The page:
Deconsolidation can take three forms: cultural, constitutional, and behavioral. Cultural deconsolidation takes place when the citizens cease to believe that democracy is the best form of government. There is little evidence of cultural deconsolidation in Catalonia or Spain, as Catalonia’s referendum was held with a free and fair election. However, there may be evidence of constitutional and behavioral deconsolidation. Constitutional deconsolidation occurs when democratic institutions no longer fit “democratic descriptions”. Spain’s Prime Minister, Mariano Rajoy, decided to impose “direct rule” to prevent people from voting on the unconstitutional referendum. This included using physical force and violence to prevent people from getting to the polling stations, actions that resemble an oppressive dictator. Of course, Mariano Rajoy is far from a dictator, but his recent actions certainly cannot be declared democratic, and neither can Spain’s democratic institution of free elections, seeing as how he is using violence to discourage voting. Thus, there’s some evidence of constitutional deconsolidation. Finally, there’s behavioral deconsolidation. Behavioral deconsolidation occurs when there is a fraction of the population trying to overthrow the existing regime. Obviously, there’s no popular faction trying to overthrow Spain’s regime, but Catalonia’s recent actions definitely question the legitimacy of the Spanish government in Catalonia. For Catalonia, there’s a sentiment to overthrow the Spanish government’s presence in Catalonia and therefore evidence of behavioral deconsolidation. The combined effects of constitutional and behavioral deconsolidation lead me to believe that there might be some democratic erosion occurring in Spain’s central government.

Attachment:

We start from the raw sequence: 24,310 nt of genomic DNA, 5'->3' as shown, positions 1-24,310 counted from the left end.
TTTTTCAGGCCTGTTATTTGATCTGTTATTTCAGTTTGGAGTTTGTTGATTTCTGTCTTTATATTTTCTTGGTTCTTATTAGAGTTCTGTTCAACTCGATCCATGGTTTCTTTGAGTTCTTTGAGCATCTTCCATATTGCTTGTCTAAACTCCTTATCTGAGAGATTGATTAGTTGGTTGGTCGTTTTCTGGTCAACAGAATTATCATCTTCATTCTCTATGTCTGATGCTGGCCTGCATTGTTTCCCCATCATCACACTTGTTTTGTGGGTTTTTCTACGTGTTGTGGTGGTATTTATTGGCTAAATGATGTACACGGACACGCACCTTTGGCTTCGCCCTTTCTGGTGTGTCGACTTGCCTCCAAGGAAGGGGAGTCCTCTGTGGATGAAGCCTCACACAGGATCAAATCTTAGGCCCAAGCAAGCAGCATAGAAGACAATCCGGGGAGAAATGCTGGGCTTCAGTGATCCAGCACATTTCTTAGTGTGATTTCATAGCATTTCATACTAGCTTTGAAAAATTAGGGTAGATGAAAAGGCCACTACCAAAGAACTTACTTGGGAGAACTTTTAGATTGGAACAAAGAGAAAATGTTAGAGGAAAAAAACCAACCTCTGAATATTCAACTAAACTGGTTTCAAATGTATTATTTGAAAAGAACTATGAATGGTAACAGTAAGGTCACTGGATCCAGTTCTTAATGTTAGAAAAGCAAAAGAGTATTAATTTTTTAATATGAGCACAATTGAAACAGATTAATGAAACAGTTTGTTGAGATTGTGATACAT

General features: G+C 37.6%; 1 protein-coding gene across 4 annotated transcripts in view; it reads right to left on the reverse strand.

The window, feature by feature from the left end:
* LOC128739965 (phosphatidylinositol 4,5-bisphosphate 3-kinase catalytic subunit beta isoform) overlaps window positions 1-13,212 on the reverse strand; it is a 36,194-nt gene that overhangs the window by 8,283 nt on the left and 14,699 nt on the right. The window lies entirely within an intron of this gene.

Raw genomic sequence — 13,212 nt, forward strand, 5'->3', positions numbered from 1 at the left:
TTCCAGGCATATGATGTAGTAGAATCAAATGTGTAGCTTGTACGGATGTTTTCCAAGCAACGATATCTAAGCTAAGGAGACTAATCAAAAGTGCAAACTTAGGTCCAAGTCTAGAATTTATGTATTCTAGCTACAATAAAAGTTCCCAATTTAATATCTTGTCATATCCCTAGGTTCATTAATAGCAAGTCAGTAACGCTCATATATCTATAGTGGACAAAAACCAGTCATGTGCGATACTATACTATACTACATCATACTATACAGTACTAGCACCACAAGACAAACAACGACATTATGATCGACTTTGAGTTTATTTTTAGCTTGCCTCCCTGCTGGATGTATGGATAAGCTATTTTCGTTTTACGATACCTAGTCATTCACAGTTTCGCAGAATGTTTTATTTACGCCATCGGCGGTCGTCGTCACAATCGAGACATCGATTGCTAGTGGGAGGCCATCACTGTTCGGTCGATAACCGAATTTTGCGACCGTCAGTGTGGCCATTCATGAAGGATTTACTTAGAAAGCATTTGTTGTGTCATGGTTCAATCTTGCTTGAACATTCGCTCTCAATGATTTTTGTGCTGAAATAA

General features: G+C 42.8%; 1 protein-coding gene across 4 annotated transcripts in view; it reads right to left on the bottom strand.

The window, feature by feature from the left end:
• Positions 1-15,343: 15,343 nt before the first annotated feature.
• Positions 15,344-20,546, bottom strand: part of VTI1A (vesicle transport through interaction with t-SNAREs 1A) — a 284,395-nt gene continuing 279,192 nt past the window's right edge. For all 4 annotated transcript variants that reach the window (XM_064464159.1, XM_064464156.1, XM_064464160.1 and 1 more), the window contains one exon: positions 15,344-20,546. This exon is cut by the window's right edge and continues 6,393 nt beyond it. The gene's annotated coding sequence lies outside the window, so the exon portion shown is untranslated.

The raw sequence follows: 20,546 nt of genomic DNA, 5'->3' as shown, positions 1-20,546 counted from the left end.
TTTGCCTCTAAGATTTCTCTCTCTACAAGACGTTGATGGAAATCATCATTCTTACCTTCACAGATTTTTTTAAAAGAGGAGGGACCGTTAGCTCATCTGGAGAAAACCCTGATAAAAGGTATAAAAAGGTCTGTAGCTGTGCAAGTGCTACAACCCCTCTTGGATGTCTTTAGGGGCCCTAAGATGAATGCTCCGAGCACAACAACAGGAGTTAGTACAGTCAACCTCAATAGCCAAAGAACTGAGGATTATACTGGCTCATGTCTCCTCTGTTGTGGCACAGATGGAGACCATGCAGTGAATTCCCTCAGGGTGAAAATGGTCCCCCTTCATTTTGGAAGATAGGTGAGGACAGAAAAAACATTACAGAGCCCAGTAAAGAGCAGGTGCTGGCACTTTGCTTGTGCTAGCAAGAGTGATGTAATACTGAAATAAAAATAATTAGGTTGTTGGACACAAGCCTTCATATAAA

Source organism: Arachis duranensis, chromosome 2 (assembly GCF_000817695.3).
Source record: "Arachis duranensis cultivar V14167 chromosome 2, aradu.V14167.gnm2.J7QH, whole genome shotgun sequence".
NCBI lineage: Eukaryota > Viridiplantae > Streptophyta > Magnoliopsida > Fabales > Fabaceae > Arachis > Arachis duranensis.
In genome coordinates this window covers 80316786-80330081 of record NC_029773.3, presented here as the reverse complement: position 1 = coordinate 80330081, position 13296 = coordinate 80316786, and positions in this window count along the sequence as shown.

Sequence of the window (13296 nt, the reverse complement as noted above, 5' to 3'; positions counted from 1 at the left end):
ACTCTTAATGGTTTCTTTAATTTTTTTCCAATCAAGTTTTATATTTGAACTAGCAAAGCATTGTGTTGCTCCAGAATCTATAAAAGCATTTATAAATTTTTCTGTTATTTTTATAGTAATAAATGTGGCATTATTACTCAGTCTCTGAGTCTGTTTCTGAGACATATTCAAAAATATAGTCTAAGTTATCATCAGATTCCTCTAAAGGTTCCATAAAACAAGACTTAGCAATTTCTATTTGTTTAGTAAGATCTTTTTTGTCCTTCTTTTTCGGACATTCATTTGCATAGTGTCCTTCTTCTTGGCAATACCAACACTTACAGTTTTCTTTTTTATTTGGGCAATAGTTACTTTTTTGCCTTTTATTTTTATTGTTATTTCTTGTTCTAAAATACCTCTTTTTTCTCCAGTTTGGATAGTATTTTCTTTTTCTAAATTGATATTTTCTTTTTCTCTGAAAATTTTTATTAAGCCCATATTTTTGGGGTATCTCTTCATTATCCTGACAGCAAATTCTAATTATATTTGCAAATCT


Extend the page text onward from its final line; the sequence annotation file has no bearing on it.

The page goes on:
The signs of deconsolidation might be indicative of some evidence for backsliding from democracy to autocracy. Similar to constitutional deconsolidation, backsliding is often a concern when arbitrary power increased, but is different from constitutional deconsolidation because the result of backsliding is a regime change to autocracy. The process of backsliding can be slow and reversed, so I cannot conclude that Spain will soon be an autocracy yet again. But I believe nevertheless that Spain is on its way to being an autocracy because of the increases in arbitrary power. These increases in arbitrary power can include the denial of free elections and lack of political representation via political parties. The Spanish Prime Minister already denied a free and fair election by making explicit statements denying the legitimacy of any Catalonia election making physical efforts to stop any Catalan from voting. There’s also a lack of political representation for Catalans in the Spanish central government since the two dominant parties in the Spanish government hold less than a majority of the votes in Catalonia. As a result, arbitrary power for the executive has substantially increased because of the Spanish Prime Minister’s actions, reinforcing backsliding and encouraging democratic erosion.